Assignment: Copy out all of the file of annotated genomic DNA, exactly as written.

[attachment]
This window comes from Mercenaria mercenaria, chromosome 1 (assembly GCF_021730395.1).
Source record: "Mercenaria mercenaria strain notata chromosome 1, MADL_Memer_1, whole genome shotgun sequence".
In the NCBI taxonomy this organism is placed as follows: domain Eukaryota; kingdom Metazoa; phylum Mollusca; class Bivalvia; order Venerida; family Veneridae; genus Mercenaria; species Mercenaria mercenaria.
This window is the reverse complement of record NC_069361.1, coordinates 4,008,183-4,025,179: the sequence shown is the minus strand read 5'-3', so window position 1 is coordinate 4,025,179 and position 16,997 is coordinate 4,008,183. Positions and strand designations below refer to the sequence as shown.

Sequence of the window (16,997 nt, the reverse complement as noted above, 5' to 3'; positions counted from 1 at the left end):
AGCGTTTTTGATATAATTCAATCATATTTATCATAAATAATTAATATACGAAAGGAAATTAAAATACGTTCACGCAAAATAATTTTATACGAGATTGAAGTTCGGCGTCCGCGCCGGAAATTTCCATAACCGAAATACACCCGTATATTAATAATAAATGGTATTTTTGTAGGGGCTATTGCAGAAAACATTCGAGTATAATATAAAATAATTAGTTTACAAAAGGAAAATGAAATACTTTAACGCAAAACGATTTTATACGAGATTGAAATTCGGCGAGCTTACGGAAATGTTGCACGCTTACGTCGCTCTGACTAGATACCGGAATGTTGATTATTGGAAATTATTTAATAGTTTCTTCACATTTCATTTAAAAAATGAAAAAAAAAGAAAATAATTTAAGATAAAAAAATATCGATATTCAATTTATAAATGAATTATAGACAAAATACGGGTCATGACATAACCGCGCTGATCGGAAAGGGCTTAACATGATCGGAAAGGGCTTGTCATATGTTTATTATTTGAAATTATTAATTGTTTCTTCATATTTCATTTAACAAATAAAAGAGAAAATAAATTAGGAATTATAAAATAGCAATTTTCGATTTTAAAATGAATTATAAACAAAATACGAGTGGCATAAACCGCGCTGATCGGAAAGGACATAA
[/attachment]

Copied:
This window comes from Mercenaria mercenaria, chromosome 1 (assembly GCF_021730395.1).
Source record: "Mercenaria mercenaria strain notata chromosome 1, MADL_Memer_1, whole genome shotgun sequence".
In the NCBI taxonomy this organism is placed as follows: domain Eukaryota; kingdom Metazoa; phylum Mollusca; class Bivalvia; order Venerida; family Veneridae; genus Mercenaria; species Mercenaria mercenaria.
This window is the reverse complement of record NC_069361.1, coordinates 4,008,183-4,025,179: the sequence shown is the minus strand read 5'-3', so window position 1 is coordinate 4,025,179 and position 16,997 is coordinate 4,008,183. Positions and strand designations below refer to the sequence as shown.

Sequence of the window (16,997 nt, the reverse complement as noted above, 5' to 3'; positions counted from 1 at the left end):
AGCGTTTTTGATATAATTCAATCATATTTATCATAAATAATTAATATACGAAAGGAAATTAAAATACGTTCACGCAAAATAATTTTATACGAGATTGAAGTTCGGCGTCCGCGCCGGAAATTTCCATAACCGAAATACACCCGTATATTAATAATAAATGGTATTTTTGTAGGGGCTATTGCAGAAAACATTCGAGTATAATATAAAATAATTAGTTTACAAAAGGAAAATGAAATACTTTAACGCAAAACGATTTTATACGAGATTGAAATTCGGCGAGCTTACGGAAATGTTGCACGCTTACGTCGCTCTGACTAGATACCGGAATGTTGATTATTGGAAATTATTTAATAGTTTCTTCACATTTCATTTAAAAAATGAAAAAAAAAGAAAATAATTTAAGATAAAAAAATATCGATATTCAATTTATAAATGAATTATAGACAAAATACGGGTCATGACATAACCGCGCTGATCGGAAAGGGCTTAACATGATCGGAAAGGGCTTGTCATATGTTTATTATTTGAAATTATTAATTGTTTCTTCATATTTCATTTAACAAATAAAAGAGAAAATAAATTAGGAATTATAAAATAGCAATTTTCGATTTTAAAATGAATTATAAACAAAATACGAGTGGCATAAACCGCGCTGATCGGAAAGGACATAA